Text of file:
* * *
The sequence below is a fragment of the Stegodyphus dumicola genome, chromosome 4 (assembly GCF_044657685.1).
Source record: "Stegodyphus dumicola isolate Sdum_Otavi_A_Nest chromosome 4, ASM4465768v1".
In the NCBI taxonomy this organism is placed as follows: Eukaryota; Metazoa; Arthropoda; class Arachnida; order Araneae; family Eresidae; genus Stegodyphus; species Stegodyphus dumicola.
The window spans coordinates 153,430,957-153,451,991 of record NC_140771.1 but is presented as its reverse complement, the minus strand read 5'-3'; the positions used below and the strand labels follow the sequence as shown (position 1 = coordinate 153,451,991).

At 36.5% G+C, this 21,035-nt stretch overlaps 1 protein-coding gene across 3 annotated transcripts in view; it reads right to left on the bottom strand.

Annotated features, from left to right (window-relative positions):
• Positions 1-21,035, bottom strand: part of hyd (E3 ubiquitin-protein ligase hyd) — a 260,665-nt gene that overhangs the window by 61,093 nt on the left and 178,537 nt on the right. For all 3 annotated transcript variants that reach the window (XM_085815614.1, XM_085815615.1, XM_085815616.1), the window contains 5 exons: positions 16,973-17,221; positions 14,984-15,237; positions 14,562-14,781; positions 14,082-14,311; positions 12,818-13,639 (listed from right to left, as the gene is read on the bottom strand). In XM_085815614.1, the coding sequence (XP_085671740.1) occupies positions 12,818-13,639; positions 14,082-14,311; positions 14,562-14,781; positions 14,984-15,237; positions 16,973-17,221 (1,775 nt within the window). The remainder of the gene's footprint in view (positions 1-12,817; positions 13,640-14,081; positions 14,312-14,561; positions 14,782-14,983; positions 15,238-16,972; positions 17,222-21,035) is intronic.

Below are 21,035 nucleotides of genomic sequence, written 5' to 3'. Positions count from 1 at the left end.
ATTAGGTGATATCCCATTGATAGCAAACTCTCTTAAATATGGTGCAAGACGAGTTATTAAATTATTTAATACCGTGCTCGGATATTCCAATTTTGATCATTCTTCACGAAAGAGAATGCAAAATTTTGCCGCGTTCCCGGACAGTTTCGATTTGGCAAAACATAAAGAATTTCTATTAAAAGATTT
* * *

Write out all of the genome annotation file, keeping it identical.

The sequence below is a fragment of the Stegodyphus dumicola genome, chromosome 4 (assembly GCF_044657685.1).
Source record: "Stegodyphus dumicola isolate Sdum_Otavi_A_Nest chromosome 4, ASM4465768v1".
In the NCBI taxonomy this organism is placed as follows: Eukaryota; Metazoa; Arthropoda; class Arachnida; order Araneae; family Eresidae; genus Stegodyphus; species Stegodyphus dumicola.
The window spans coordinates 153,430,957-153,451,991 of record NC_140771.1 but is presented as its reverse complement, the minus strand read 5'-3'; the positions used below and the strand labels follow the sequence as shown (position 1 = coordinate 153,451,991).

At 36.5% G+C, this 21,035-nt stretch overlaps 1 protein-coding gene across 3 annotated transcripts in view; it reads right to left on the bottom strand.

Annotated features, from left to right (window-relative positions):
• Positions 1-21,035, bottom strand: part of hyd (E3 ubiquitin-protein ligase hyd) — a 260,665-nt gene that overhangs the window by 61,093 nt on the left and 178,537 nt on the right. For all 3 annotated transcript variants that reach the window (XM_085815614.1, XM_085815615.1, XM_085815616.1), the window contains 5 exons: positions 16,973-17,221; positions 14,984-15,237; positions 14,562-14,781; positions 14,082-14,311; positions 12,818-13,639 (listed from right to left, as the gene is read on the bottom strand). In XM_085815614.1, the coding sequence (XP_085671740.1) occupies positions 12,818-13,639; positions 14,082-14,311; positions 14,562-14,781; positions 14,984-15,237; positions 16,973-17,221 (1,775 nt within the window). The remainder of the gene's footprint in view (positions 1-12,817; positions 13,640-14,081; positions 14,312-14,561; positions 14,782-14,983; positions 15,238-16,972; positions 17,222-21,035) is intronic.

Below are 21,035 nucleotides of genomic sequence, written 5' to 3'. Positions count from 1 at the left end.
ATTAGGTGATATCCCATTGATAGCAAACTCTCTTAAATATGGTGCAAGACGAGTTATTAAATTATTTAATACCGTGCTCGGATATTCCAATTTTGATCATTCTTCACGAAAGAGAATGCAAAATTTTGCCGCGTTCCCGGACAGTTTCGATTTGGCAAAACATAAAGAATTTCTATTAAAAGATTT